Professionals will be able to take sessions from a professional track that qualify for continuing education units, or sign up for an all-day training program that leads to AFA's unique new qualification as a Dementia Care Provider. For professionals, the fee is $70 in advance or $85 at the door; dementia care training is $75 and requires advance registration. The fee includes breakfast and lunch.
AFA is piggybacking this meeting with a groundbreaking training conference-"Caring for the Community"-for executives of Florida-based, Alzheimer's-related organizations at the same hotel on May 2 and 3. Prominent experts will guide officials on two major fronts: how to enhance their services based on the latest understanding of the disease and appropriate treatment options for all stages; and how to bolster their organization's capacity and successful outcomes to meet the needs of more and more families, including multi-ethnic groups.
Dominick DePetrillo, executive director of the Alzheimer's Family Organization, New Port Richey, will be attending "Caring for the Community" since his agency already services about 100,000 residents with Alzheimer's disease-and is bracing for plenty more. His agency's service area contains some of Florida's fastest growing counties.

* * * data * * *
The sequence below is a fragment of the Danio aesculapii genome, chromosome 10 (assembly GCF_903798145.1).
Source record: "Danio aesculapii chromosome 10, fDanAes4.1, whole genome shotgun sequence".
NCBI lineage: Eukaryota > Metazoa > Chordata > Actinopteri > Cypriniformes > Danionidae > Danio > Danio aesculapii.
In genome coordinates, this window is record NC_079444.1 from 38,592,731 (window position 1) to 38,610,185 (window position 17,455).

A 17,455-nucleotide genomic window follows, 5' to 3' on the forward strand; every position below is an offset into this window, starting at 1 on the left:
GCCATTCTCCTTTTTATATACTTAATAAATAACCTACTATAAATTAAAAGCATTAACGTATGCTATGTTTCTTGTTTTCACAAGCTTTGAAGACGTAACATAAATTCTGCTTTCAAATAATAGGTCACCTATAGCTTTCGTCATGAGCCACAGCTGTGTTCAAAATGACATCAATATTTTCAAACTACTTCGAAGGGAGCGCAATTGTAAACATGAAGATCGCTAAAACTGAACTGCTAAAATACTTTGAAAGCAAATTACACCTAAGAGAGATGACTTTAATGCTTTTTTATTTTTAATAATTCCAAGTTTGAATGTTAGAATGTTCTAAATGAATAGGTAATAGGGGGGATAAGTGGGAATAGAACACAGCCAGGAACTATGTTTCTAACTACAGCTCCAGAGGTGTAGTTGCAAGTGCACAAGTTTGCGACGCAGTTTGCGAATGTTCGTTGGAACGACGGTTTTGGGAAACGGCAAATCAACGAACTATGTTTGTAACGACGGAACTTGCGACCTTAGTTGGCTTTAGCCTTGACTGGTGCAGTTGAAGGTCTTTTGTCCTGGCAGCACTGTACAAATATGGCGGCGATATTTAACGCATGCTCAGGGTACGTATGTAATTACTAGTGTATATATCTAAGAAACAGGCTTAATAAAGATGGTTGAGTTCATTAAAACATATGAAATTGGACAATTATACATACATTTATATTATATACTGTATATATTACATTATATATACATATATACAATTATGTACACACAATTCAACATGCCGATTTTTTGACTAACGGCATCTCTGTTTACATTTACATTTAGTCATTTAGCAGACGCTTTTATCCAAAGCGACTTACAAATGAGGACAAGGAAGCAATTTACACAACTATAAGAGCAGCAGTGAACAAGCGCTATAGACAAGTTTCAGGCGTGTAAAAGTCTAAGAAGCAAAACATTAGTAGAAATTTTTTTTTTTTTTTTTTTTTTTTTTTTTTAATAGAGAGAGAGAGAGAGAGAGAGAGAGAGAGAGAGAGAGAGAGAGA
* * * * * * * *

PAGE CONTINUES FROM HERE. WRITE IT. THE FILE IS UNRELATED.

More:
"This is an overwhelming number of people to try to service, and it's exacerbated by the fact that much of the area is rural. Lack of public transportation puts a tremendous strain on caregivers to secure health care, and greatly challenges us to reach the rural composite of our service area," DePetrillo said.
Elsewhere in Florida, Perkins is among those caregivers who consider local resources like this a lifeline. His wife attends a day services program sponsored by Alzheimer's Community Care, Inc., West Palm Beach, three days a week.
"It has been a godsend. I don't know what I'd do without it," Perkins said.
Among the experts making presentations to both audiences, Eric Pfeiffer, M.D., director of the Suncoast Gerontology Center at the University of South Florida College of Medicine, Tampa, will discuss the state of Alzheimer's disease today, including heightened recognition of the benefits of early detection and intervention.
Noted Pfeiffer: "There are really two victims of Alzheimer's disease: the patient and the family caregiver. It would be difficult to judge who faces the greater burden. Caregivers need care too, so that they can continue to provide care to their family member."
"Caring for the Community" is being presented with an unrestricted educational grant from Forest Laboratories, Inc. Presenting sponsors for "Concepts in Care" are Ortho-McNeil Neurologics, Inc. and the Johnnie Byrd Alzheimer's Center and Research Institute.
The Alzheimer's Foundation of America is a national, nonprofit organization that focuses on care for individuals with Alzheimer's disease and related illnesses, and their families. Its services include a hotline, counseling, educational materials, local referrals, and a free caregiver magazine, Vantage™. For more information, call toll-free 866-AFA-8484 or visit www.alzfdn.org .
Contact: Carol Steinberg